The proper choice of a partner fungicide in a resistance management program is critical.  Generally, good partner fungicides are multi-site inhibitors that have a low resistance risk (e.g. chlorothalonil, mancozeb, etc.) and are highly effective against the target pathogen.  However, the use of an unrelated at-risk fungicide with no potential for cross-resistance problems also may be effective.  Numerous fungicides are now marketed as pre-mixtures of two or more fungicide groups. These are convenient for resistnace management, but users should be mindful of the fungicide groups in the pre-mix, so an at-risk group is not over-extended. Characteristics of important fungicide groups and their resistance risks are discussed below.

 

MBCs (FRAC Group 1; Mode of Action Sub-Group B1)

MBC (Methyl Benzimidazole Carbamate) fungicides are site-specific fungicides which interfere with cell division.  They have systemic mobility and have activity on many pathogens except water molds (e.g. Pythium and Phytophthora) and darkly pigmented fungi (e.g. Alternaria).  Research has demonstrated that benzimidazole resistant strains may be present at low frequencies in nature, even in the absence of fungicide exposure.  Under selection pressure, resistance development is abrupt and rapid (Figure 1A).  Resistant strains cannot be controlled by increasing the application rate or by shortening the spray interval.  Resistant strains are often fit and competitive in nature even without selection pressure.  Therefore, some populations have remained resistant where benzimidazole use has been discontinued for 10 years.  Resistance to benzimidazoles has been documented for over 70 diseases and cross-resistance exists within this fungicide group.  Benzimidazole resistance has received less recent attention because the fungicide benomyl is no longer registered in the U.S.  However, resistance management remains important for thiophanate-methyl, the other widely used benzimidazole fungicide. In spite of the numerous resistance problems with benzimidazoles, there are also many examples where benzimidazoles have remained effective for over 30 years with judicial use.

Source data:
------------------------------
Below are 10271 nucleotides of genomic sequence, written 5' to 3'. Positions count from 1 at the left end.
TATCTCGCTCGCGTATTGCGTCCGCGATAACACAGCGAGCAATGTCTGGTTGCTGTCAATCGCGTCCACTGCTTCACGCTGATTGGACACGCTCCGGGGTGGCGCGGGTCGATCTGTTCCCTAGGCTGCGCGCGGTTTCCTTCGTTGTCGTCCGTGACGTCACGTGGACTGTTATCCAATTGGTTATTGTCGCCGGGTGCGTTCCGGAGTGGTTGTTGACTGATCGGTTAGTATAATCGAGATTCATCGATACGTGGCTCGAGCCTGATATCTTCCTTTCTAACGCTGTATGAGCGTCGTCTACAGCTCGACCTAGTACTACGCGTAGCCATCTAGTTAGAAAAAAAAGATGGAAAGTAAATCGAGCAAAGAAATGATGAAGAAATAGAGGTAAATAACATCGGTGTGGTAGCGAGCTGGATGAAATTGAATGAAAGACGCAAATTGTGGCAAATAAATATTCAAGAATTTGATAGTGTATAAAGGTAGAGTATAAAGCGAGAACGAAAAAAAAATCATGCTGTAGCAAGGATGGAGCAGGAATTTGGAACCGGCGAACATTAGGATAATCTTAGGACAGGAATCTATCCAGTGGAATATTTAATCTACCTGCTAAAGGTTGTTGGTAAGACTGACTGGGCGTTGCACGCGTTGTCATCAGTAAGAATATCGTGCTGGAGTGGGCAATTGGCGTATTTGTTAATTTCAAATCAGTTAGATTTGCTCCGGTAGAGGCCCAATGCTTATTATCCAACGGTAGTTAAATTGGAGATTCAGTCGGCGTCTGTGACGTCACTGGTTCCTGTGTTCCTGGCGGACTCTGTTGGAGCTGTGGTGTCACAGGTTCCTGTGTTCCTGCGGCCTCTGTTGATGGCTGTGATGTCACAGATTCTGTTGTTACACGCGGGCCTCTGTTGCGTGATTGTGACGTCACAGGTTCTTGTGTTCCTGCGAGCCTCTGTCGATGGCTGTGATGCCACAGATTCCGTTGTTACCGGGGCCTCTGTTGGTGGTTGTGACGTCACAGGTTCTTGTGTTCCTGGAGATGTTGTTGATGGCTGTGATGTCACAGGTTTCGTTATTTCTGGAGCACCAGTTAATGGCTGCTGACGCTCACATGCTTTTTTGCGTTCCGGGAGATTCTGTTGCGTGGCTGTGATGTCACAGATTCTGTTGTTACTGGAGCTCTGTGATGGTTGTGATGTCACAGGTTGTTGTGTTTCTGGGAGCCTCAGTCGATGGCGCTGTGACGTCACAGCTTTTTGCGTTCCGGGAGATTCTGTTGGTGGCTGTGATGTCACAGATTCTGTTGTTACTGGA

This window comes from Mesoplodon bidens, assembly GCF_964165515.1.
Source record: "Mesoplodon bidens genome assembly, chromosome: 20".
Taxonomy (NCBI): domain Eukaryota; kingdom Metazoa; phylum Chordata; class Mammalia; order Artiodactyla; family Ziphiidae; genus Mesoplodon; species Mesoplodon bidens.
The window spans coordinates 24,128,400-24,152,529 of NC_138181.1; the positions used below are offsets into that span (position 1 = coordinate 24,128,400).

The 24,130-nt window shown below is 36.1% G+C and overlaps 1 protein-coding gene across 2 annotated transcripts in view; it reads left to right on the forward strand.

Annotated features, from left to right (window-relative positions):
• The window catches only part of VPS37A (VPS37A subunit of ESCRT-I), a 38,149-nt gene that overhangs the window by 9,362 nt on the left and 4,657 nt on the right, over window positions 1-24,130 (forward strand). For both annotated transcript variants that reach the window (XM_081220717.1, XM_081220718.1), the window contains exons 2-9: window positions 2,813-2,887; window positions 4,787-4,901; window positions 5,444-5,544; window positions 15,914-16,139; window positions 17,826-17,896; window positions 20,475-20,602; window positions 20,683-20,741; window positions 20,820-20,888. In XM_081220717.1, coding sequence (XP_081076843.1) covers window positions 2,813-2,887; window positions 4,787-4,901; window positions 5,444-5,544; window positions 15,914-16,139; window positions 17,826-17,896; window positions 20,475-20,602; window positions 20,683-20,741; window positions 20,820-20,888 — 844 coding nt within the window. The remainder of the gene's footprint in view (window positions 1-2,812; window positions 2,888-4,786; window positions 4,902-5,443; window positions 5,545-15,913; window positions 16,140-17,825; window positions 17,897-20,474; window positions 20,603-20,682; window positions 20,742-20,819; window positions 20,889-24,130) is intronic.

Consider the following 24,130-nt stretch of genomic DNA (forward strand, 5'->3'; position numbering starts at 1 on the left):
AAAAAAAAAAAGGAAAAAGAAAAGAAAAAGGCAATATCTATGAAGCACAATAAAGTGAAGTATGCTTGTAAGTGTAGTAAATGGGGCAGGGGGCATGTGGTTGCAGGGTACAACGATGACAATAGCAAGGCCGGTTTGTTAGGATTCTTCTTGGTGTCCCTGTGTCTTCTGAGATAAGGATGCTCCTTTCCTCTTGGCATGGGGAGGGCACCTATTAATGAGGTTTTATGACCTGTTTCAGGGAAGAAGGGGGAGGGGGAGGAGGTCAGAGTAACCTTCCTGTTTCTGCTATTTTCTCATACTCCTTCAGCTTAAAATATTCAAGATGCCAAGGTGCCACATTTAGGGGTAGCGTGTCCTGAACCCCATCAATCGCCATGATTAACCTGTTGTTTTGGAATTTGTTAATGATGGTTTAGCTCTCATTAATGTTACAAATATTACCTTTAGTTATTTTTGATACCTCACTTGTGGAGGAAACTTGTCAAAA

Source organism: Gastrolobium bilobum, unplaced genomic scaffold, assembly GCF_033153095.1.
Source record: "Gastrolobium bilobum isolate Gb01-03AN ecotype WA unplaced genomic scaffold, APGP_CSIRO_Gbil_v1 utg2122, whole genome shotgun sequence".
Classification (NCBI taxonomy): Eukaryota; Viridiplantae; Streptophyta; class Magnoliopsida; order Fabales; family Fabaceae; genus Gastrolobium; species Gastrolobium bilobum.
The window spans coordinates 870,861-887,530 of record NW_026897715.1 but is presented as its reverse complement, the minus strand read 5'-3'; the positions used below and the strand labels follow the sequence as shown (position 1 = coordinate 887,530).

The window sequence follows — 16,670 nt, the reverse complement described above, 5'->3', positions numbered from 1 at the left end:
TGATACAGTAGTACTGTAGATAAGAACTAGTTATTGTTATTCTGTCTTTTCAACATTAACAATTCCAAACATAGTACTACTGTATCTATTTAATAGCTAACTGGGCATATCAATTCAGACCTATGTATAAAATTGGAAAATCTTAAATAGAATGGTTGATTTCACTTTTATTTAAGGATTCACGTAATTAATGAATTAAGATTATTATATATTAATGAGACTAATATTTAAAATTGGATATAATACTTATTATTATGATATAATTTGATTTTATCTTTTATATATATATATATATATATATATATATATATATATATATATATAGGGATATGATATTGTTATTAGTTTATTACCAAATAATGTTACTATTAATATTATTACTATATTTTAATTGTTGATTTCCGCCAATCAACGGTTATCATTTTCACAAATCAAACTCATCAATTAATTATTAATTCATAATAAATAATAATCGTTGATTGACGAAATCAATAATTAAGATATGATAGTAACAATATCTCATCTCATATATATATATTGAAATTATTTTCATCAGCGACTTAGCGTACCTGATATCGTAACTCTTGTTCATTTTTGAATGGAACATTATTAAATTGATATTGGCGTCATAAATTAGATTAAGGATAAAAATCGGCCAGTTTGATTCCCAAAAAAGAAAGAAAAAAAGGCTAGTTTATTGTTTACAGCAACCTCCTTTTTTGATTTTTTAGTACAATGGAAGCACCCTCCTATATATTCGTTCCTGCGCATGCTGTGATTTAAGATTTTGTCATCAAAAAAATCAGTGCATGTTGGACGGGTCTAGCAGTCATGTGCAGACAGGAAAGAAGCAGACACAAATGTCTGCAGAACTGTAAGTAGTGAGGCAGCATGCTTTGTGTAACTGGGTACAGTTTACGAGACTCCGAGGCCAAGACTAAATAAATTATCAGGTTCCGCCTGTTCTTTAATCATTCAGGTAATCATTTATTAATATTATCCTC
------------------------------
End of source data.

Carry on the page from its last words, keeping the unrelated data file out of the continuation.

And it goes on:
Strobilurins (FRAC Group 11; Mode of Action Sub-Group C3)

Strobilurin fungicides, also know as quinone-outside inhibitor (QoI) fungicides, are synthetic analogues of a naturally occurring compound produced by a wood rotting fungus.  Strobilurins inhibit respiration in fungal cells by targeting a protein (cytochrome bc-1) that is encoded by a gene in the mitochondria.  The fungicides are broad-spectrum with activity against all the major types of fungal pathogens.  Strobillurin fungicides penetrate plant leaves and move from one side of the leaf to the other.  This translaminar mobility makes them rain-fast, but they lack true systemic movement in the plant compared to some other fungicide groups.  Strobilurins act on a broad range of fungal processes including spore germination, fungal growth, and reproduction (sporulation).  Strobilurin fungicides have been registered on numerous crops because of their broad-spectrum activity and excellent human and environmental safety profiles.  However, like the benzmidazoles, resistance developed shortly after their introduction in the late 1990’s.  Three different single-gene mutations have been identified that abruptly confer resistance (Figure 1A) that has been documented for more than 50 diseases.  Resistance has been documented for diseases such as Septoria leaf spot on wheat; gummy stem blight, downy mildew, and powdery mildew on cucurbits, and frogeye leaf spot on soybeans.  Resistant isolates are cross-resistant to all other strobilurin fungicides, but not to other mode of action groups including the closely related QiI (Group C4 or 21) fungicides. Several strobilurin fungicides are marketed in pre-mixtures with non-strobilurin fungicides for use on certain crops.